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Cumbia: How Colombia made Selena a star

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Selena opened for La Mafia between the mid-to-late ’80s and 1991, but after that it was the other way around—Los Dinos’ renewed international sound turned Selena into a superstar, and tragedy turned her into a legend in 1995.

“I asked myself, ‘How can Cubans and Puerto Ricans understand Selena’s music?’” said Quintanilla. “And you know how I got them to do that? With one simple thing: the cencerro [cowbell]. If you listen to ‘Amor Prohibido’ you can hear the ‘too-keen, too-keen.’ I played it salsa-style, it wasn’t coincidental. After that, Selena went from selling 25,000-50,000 to more than 500,000.”

Simply put, cumbia is popular because it’s an infectious, malleable rhythm that grabs you whether you like it or not.

“It’s an incredible groove, a universal beat we can all adapt to our own styles, and easy to play,” said Lichtenberger. “It’s not too fast, not too slow, like reggae. Any UB40 song could be turned into a cumbia.”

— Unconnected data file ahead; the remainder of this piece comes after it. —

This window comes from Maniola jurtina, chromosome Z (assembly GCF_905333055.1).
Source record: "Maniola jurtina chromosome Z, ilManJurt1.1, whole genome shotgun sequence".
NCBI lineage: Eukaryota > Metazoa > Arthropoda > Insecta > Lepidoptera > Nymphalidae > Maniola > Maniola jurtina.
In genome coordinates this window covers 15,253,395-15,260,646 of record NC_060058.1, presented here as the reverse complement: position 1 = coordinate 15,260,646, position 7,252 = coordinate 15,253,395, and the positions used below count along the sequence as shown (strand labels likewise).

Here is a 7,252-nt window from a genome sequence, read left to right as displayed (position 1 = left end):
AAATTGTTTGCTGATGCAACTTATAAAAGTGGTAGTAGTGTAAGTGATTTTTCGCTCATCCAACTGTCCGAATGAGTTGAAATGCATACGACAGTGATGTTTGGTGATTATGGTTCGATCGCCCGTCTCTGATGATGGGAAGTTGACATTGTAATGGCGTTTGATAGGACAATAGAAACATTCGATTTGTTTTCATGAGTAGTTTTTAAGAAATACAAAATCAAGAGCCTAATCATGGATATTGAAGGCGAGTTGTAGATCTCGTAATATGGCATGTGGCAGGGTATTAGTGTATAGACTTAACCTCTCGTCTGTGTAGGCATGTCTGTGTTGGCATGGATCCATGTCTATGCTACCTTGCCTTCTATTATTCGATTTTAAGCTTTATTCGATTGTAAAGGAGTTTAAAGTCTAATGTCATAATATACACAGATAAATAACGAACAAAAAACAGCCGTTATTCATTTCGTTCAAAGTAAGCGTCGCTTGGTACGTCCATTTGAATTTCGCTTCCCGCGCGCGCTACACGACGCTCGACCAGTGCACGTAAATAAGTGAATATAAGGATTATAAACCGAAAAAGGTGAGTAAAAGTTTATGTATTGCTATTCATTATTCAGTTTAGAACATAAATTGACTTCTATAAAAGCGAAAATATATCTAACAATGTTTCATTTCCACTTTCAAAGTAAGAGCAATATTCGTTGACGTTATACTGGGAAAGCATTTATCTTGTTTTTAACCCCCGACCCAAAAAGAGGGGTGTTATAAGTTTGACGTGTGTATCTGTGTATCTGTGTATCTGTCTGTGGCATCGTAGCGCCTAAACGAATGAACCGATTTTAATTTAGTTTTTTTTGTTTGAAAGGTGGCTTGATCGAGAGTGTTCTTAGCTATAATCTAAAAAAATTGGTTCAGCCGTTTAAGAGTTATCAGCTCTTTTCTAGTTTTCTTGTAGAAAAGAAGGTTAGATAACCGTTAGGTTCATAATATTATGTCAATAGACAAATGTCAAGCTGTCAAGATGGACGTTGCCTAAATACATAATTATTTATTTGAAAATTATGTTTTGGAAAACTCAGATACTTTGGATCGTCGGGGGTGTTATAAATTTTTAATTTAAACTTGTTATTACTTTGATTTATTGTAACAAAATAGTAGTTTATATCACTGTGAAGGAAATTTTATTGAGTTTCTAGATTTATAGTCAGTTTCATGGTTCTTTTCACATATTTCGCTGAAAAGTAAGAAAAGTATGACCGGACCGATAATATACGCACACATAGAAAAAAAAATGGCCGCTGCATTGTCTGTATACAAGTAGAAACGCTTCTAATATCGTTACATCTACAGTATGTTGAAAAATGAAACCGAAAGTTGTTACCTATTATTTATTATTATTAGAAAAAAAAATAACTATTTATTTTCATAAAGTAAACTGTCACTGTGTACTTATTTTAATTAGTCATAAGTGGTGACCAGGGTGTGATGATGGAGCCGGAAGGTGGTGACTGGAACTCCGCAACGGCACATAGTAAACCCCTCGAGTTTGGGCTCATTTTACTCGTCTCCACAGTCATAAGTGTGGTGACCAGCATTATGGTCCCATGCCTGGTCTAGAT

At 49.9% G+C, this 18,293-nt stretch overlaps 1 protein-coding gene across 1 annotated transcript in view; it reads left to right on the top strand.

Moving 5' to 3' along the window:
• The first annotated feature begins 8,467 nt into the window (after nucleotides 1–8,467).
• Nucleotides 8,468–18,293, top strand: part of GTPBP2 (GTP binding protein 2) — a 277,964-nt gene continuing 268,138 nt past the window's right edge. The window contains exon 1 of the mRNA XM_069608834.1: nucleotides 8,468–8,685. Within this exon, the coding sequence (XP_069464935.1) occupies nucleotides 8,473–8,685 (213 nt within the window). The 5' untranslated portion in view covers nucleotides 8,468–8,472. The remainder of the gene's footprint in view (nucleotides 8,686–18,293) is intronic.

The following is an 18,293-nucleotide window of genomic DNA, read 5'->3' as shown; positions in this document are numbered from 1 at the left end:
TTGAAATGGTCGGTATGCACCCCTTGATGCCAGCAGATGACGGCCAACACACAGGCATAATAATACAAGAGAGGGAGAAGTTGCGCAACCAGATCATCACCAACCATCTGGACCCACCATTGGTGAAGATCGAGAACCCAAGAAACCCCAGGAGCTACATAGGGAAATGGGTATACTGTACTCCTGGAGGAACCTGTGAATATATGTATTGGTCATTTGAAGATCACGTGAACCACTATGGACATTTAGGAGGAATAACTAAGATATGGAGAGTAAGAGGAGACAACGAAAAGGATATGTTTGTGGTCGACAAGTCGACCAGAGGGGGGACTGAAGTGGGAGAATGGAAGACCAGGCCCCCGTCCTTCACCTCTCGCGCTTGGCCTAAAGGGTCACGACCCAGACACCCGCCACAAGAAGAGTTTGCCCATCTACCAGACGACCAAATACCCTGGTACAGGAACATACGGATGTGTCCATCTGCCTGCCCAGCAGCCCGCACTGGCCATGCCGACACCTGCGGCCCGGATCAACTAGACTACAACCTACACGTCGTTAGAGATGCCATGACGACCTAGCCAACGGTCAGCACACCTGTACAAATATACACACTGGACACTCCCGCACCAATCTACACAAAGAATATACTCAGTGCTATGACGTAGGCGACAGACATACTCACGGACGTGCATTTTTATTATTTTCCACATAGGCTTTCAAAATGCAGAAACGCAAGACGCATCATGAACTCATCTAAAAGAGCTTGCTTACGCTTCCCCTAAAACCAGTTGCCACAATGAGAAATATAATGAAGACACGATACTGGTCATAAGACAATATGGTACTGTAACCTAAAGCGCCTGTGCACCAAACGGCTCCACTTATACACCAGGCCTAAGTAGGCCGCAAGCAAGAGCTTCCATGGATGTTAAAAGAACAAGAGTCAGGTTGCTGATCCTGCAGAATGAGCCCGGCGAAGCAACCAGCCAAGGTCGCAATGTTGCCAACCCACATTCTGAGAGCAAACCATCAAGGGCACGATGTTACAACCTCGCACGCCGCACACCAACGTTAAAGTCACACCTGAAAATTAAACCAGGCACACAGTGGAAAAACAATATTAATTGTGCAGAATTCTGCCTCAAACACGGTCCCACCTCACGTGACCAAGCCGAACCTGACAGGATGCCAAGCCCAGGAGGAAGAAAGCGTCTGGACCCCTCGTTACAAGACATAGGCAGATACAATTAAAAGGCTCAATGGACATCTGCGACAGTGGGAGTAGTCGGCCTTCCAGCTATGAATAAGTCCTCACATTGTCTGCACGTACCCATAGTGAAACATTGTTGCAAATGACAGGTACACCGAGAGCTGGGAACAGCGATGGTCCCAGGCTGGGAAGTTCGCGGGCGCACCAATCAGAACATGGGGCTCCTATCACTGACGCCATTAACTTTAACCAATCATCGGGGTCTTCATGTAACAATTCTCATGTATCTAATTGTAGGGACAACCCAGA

Gabriel Zavala, Best New Male Artist winner at the 2013 Tejano Music Awards, is “the only guy [in Tejano] trying to do something different,” according to Quintanilla.

“The thing that makes cumbia so loved worldwide is its ability to be danced [to] with little or no dancing experience,” said Zavala. “I’ve seen people just walk to the rhythm and that’s acceptable on the dance floor, whereas salsa or merengue’s moves are much more advanced. You don’t even need a partner to dance cumbia!”

Full of enthusiasm, Zavala even gives cumbia an esoteric twist.

“There are also some numerology patterns that I have found in the rhythm of the cumbia that might have an illuminati or extra-terrestrial origin,” he said, dead serious, “but that’s a topic for another article!”

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